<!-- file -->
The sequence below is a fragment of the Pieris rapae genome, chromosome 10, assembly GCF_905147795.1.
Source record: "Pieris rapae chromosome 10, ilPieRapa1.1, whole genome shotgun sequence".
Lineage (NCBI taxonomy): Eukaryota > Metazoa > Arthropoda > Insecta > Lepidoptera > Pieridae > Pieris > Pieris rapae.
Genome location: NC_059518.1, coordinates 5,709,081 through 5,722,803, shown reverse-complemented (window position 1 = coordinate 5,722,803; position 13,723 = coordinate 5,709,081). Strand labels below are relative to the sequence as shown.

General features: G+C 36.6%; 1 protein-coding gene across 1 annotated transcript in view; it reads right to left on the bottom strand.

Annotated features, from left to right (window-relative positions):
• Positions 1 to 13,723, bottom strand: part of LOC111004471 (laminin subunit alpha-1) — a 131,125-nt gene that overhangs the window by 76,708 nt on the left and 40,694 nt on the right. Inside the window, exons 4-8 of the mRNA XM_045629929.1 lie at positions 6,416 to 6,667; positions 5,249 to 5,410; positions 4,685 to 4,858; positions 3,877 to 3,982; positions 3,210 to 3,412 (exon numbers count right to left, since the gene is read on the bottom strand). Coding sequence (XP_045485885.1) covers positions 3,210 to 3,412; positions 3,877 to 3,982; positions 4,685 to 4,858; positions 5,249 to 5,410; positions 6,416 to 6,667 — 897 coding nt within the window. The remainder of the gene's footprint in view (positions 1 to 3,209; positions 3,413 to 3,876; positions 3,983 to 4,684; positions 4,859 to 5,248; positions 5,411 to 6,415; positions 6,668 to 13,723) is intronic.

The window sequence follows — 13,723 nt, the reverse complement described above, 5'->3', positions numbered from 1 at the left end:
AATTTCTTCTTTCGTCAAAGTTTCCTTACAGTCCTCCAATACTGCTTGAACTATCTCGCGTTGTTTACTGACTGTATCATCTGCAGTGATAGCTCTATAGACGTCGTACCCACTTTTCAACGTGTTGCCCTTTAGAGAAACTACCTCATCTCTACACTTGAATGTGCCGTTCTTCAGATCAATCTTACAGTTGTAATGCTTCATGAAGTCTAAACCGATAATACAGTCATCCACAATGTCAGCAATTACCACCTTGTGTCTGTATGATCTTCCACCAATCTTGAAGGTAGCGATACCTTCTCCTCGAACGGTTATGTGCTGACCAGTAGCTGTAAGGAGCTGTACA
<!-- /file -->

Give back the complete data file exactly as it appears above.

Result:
The sequence below is a fragment of the Pieris rapae genome, chromosome 10, assembly GCF_905147795.1.
Source record: "Pieris rapae chromosome 10, ilPieRapa1.1, whole genome shotgun sequence".
Lineage (NCBI taxonomy): Eukaryota > Metazoa > Arthropoda > Insecta > Lepidoptera > Pieridae > Pieris > Pieris rapae.
Genome location: NC_059518.1, coordinates 5,709,081 through 5,722,803, shown reverse-complemented (window position 1 = coordinate 5,722,803; position 13,723 = coordinate 5,709,081). Strand labels below are relative to the sequence as shown.

General features: G+C 36.6%; 1 protein-coding gene across 1 annotated transcript in view; it reads right to left on the bottom strand.

Annotated features, from left to right (window-relative positions):
• Positions 1 to 13,723, bottom strand: part of LOC111004471 (laminin subunit alpha-1) — a 131,125-nt gene that overhangs the window by 76,708 nt on the left and 40,694 nt on the right. Inside the window, exons 4-8 of the mRNA XM_045629929.1 lie at positions 6,416 to 6,667; positions 5,249 to 5,410; positions 4,685 to 4,858; positions 3,877 to 3,982; positions 3,210 to 3,412 (exon numbers count right to left, since the gene is read on the bottom strand). Coding sequence (XP_045485885.1) covers positions 3,210 to 3,412; positions 3,877 to 3,982; positions 4,685 to 4,858; positions 5,249 to 5,410; positions 6,416 to 6,667 — 897 coding nt within the window. The remainder of the gene's footprint in view (positions 1 to 3,209; positions 3,413 to 3,876; positions 3,983 to 4,684; positions 4,859 to 5,248; positions 5,411 to 6,415; positions 6,668 to 13,723) is intronic.

The window sequence follows — 13,723 nt, the reverse complement described above, 5'->3', positions numbered from 1 at the left end:
AATTTCTTCTTTCGTCAAAGTTTCCTTACAGTCCTCCAATACTGCTTGAACTATCTCGCGTTGTTTACTGACTGTATCATCTGCAGTGATAGCTCTATAGACGTCGTACCCACTTTTCAACGTGTTGCCCTTTAGAGAAACTACCTCATCTCTACACTTGAATGTGCCGTTCTTCAGATCAATCTTACAGTTGTAATGCTTCATGAAGTCTAAACCGATAATACAGTCATCCACAATGTCAGCAATTACCACCTTGTGTCTGTATGATCTTCCACCAATCTTGAAGGTAGCGATACCTTCTCCTCGAACGGTTATGTGCTGACCAGTAGCTGTAAGGAGCTGTACA